Moreover, I think we need to critically engage with the very exceptionalist claims regarding the newness of the #occupy movement.  Queer agit-prop filmmaker Bruce LaBruce recently wrote a pretty great, and also funny, piece about the Wallstreet occupation that also questions the uniqueness:
"Occupy Wall Street, of course, started not in America in the fall, but in the Middle East with the Arab Spring, followed by the Greek and Spanish summer, where tent cities sprung up in cities such as Barcelona as early as May. (Leave it to New York to take all the credit.) Now the Arab Spring seems to be on permanent summer vacation, with power being shuffled from one neo-liberal entity or entrenched military institution to another, and the spontaneous complaints choirs of southern Europe seem to be languishing a bit too, probably owing to protest fatigue."
And back when Arab Spring happened I remember debating, with more than one irate commentator, the limits of this movement and, though my position was proved correct, I find it rather telling that the same spontaneist or Draperite arguments are being made about this #occupy business, but now with a North American exceptionalism.  (As an aside: the title of LaBruce's article could not help but grab by attention considering that an earlier post of mine also uses the "whither thou" title.)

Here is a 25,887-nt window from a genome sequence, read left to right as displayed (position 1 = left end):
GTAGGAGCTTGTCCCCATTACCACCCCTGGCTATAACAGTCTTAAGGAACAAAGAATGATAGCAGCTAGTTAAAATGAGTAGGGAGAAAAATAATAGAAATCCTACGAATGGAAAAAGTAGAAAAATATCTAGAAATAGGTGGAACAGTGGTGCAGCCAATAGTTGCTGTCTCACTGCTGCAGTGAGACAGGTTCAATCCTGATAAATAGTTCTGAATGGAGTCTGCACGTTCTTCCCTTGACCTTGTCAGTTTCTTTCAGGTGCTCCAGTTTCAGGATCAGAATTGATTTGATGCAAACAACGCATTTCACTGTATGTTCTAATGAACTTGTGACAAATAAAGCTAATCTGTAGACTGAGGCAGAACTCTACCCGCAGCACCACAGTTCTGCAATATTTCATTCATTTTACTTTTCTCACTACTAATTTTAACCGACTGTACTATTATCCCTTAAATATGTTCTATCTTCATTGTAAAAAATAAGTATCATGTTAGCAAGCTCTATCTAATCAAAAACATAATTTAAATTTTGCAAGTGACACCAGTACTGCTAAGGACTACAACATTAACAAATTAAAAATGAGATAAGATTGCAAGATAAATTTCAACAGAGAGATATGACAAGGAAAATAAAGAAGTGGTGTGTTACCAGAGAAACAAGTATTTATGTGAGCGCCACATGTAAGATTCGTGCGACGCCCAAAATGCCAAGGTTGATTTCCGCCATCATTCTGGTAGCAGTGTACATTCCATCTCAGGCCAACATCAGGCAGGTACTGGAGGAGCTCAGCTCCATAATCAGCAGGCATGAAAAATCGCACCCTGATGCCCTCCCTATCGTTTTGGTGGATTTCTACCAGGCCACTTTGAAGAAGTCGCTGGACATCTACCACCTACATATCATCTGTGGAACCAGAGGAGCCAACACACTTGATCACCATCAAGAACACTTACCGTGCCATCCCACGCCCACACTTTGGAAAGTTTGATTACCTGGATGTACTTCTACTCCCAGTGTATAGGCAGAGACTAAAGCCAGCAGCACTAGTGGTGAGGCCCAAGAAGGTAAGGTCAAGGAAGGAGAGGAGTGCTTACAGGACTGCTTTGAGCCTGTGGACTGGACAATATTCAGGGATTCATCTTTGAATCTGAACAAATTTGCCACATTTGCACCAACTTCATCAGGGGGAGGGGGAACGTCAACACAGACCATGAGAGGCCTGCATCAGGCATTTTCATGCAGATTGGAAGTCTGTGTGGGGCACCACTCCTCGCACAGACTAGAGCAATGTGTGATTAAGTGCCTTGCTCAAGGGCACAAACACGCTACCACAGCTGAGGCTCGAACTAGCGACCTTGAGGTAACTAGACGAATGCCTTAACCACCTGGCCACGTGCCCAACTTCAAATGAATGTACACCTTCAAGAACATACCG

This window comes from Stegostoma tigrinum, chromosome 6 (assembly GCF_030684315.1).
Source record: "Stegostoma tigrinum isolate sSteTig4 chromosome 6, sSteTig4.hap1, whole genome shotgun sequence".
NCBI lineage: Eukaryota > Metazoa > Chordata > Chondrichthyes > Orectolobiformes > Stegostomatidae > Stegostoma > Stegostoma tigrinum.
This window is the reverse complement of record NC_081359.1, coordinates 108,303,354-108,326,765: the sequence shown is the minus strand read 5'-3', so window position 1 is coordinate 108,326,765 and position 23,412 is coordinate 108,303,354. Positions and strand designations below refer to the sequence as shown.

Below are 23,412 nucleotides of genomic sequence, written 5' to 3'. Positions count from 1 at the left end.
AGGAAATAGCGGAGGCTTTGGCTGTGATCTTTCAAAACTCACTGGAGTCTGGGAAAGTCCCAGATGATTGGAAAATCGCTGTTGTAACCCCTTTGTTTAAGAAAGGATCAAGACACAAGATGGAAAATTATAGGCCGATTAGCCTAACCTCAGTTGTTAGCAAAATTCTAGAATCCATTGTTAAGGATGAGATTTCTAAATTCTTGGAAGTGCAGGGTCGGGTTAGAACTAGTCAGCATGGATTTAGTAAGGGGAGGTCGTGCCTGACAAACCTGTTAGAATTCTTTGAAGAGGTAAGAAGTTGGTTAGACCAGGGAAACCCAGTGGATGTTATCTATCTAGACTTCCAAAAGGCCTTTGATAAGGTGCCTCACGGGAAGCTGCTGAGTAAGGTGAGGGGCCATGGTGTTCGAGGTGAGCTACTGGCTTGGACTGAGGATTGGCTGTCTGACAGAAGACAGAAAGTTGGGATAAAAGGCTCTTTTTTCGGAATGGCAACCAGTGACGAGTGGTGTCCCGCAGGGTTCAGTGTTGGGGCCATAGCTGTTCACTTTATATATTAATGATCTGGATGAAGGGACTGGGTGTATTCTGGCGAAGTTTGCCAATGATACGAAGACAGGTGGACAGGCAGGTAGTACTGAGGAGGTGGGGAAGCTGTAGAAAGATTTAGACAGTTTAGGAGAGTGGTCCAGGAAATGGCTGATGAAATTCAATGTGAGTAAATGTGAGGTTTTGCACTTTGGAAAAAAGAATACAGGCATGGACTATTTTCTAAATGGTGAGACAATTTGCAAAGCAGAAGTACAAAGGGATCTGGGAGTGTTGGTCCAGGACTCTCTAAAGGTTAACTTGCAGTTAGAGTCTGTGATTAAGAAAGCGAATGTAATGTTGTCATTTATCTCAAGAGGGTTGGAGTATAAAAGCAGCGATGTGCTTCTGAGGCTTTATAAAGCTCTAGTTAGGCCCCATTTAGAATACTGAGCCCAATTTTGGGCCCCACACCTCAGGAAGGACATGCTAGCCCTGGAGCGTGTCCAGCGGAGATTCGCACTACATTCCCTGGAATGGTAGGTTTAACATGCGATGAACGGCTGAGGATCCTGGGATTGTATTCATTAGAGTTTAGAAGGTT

Furthermore, LaBruce's article had evoked the same rejection of political criticism that I complained about in an earlier post––this close-minded idea amongst the [non]organizers that there should be no critiques, well-meaning or otherwise, within the #occupy spaces since this "divides the ninety-nine per cent."  And I will say it again: any movement that rejects well-meaning and principled criticism is a movement that cannot grow.